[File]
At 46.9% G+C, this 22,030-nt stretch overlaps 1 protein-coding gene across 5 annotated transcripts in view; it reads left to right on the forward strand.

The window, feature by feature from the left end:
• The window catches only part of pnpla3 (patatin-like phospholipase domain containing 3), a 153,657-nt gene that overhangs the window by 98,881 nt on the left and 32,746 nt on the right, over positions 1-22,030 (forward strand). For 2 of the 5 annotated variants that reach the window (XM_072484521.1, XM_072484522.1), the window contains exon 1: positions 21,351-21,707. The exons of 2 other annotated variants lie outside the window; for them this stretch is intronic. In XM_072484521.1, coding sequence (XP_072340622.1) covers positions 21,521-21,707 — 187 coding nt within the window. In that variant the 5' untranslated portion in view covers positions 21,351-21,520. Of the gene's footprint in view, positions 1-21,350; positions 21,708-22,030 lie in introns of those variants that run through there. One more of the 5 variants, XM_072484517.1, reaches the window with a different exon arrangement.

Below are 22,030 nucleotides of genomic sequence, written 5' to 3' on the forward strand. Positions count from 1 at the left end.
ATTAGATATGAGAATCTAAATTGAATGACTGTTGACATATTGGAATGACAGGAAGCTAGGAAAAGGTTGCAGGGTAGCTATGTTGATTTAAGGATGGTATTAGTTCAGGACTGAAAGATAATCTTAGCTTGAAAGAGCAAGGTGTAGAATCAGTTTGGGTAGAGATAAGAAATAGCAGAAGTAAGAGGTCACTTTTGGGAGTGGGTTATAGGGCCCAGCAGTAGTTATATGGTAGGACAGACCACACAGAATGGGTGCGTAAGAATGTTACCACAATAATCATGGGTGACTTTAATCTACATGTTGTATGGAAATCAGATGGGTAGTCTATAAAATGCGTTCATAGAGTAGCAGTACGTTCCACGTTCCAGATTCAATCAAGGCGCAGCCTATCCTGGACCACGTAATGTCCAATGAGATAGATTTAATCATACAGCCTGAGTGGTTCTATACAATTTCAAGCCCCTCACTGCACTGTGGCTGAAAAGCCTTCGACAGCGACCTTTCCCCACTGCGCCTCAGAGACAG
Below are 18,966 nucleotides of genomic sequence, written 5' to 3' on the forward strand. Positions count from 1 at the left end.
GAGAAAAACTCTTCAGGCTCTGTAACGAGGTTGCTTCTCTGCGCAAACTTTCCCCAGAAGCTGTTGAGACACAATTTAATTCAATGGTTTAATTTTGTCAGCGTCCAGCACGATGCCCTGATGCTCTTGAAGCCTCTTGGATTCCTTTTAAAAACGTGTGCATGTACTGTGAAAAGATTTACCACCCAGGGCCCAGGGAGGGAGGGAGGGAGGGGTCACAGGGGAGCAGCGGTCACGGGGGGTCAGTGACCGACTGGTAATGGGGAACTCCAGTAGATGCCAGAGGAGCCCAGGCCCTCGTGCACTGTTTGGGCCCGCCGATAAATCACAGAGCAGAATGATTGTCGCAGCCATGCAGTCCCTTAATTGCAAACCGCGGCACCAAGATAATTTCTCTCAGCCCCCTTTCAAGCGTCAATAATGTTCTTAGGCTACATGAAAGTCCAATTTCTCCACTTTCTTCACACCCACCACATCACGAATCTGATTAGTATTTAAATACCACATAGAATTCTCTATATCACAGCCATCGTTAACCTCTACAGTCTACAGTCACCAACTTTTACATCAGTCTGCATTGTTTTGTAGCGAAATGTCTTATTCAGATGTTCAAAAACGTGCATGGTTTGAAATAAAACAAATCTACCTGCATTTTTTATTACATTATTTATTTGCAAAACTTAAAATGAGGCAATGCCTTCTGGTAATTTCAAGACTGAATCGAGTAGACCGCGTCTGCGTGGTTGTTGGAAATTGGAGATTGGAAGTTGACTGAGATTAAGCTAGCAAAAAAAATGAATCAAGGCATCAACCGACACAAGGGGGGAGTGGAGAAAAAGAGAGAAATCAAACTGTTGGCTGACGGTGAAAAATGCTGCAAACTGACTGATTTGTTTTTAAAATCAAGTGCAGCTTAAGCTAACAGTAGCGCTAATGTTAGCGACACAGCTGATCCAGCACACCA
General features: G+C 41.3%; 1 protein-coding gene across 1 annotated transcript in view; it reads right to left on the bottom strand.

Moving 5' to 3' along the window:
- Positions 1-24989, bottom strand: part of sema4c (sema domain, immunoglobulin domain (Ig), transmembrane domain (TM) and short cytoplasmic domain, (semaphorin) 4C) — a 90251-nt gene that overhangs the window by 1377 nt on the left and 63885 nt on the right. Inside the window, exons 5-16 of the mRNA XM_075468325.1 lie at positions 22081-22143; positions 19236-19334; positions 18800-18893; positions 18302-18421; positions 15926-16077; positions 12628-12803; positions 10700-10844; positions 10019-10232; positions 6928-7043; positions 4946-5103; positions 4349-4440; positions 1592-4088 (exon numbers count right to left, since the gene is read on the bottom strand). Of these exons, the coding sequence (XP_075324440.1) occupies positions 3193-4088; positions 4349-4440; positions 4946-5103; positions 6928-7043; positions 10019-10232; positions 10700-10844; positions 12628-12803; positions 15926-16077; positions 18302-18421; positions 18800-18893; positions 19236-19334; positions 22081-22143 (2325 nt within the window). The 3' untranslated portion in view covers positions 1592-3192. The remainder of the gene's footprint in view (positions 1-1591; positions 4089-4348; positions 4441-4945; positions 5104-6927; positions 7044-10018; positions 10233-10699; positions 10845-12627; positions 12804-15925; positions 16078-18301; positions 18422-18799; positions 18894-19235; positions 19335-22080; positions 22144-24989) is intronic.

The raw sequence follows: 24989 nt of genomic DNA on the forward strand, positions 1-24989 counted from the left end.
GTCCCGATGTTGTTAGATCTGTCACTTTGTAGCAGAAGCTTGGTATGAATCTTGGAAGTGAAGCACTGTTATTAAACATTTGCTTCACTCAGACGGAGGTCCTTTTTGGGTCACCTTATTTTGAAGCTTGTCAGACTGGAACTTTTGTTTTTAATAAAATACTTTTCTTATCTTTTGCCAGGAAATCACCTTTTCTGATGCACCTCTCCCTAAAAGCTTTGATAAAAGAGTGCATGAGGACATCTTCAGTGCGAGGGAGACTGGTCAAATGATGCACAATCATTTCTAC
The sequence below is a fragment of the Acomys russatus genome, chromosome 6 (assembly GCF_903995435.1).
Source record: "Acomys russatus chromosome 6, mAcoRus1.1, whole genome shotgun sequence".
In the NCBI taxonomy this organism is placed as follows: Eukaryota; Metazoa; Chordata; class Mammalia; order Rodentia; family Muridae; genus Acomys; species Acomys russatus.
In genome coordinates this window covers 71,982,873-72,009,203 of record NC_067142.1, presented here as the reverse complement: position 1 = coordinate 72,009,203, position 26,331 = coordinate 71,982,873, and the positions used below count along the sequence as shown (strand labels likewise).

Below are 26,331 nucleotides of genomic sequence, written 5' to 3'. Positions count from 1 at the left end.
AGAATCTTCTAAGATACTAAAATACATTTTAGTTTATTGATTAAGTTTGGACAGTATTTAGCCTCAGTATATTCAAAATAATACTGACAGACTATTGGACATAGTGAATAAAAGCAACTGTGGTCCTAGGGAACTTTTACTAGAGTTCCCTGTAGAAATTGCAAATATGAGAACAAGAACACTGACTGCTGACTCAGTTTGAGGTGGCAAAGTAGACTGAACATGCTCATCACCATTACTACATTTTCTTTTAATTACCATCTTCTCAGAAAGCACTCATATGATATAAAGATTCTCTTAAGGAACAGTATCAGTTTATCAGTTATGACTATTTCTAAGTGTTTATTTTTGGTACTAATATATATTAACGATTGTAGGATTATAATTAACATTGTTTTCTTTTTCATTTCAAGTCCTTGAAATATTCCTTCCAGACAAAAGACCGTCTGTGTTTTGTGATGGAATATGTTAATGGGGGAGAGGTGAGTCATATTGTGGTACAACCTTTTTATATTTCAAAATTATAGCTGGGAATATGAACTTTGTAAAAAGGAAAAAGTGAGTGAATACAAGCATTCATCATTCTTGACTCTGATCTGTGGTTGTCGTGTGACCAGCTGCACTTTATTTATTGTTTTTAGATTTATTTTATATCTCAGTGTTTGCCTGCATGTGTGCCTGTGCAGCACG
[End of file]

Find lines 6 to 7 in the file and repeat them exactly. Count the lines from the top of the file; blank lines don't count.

Below are 18,966 nucleotides of genomic sequence, written 5' to 3' on the forward strand. Positions count from 1 at the left end.
GAGAAAAACTCTTCAGGCTCTGTAACGAGGTTGCTTCTCTGCGCAAACTTTCCCCAGAAGCTGTTGAGACACAATTTAATTCAATGGTTTAATTTTGTCAGCGTCCAGCACGATGCCCTGATGCTCTTGAAGCCTCTTGGATTCCTTTTAAAAACGTGTGCATGTACTGTGAAAAGATTTACCACCCAGGGCCCAGGGAGGGAGGGAGGGAGGGGTCACAGGGGAGCAGCGGTCACGGGGGGTCAGTGACCGACTGGTAATGGGGAACTCCAGTAGATGCCAGAGGAGCCCAGGCCCTCGTGCACTGTTTGGGCCCGCCGATAAATCACAGAGCAGAATGATTGTCGCAGCCATGCAGTCCCTTAATTGCAAACCGCGGCACCAAGATAATTTCTCTCAGCCCCCTTTCAAGCGTCAATAATGTTCTTAGGCTACATGAAAGTCCAATTTCTCCACTTTCTTCACACCCACCACATCACGAATCTGATTAGTATTTAAATACCACATAGAATTCTCTATATCACAGCCATCGTTAACCTCTACAGTCTACAGTCACCAACTTTTACATCAGTCTGCATTGTTTTGTAGCGAAATGTCTTATTCAGATGTTCAAAAACGTGCATGGTTTGAAATAAAACAAATCTACCTGCATTTTTTATTACATTATTTATTTGCAAAACTTAAAATGAGGCAATGCCTTCTGGTAATTTCAAGACTGAATCGAGTAGACCGCGTCTGCGTGGTTGTTGGAAATTGGAGATTGGAAGTTGACTGAGATTAAGCTAGCAAAAAAAATGAATCAAGGCATCAACCGACACAAGGGGGGAGTGGAGAAAAAGAGAGAAATCAAACTGTTGGCTGACGGTGAAAAATGCTGCAAACTGACTGATTTGTTTTTAAAATCAAGTGCAGCTTAAGCTAACAGTAGCGCTAATGTTAGCGACACAGCTGATCCAGCACACCA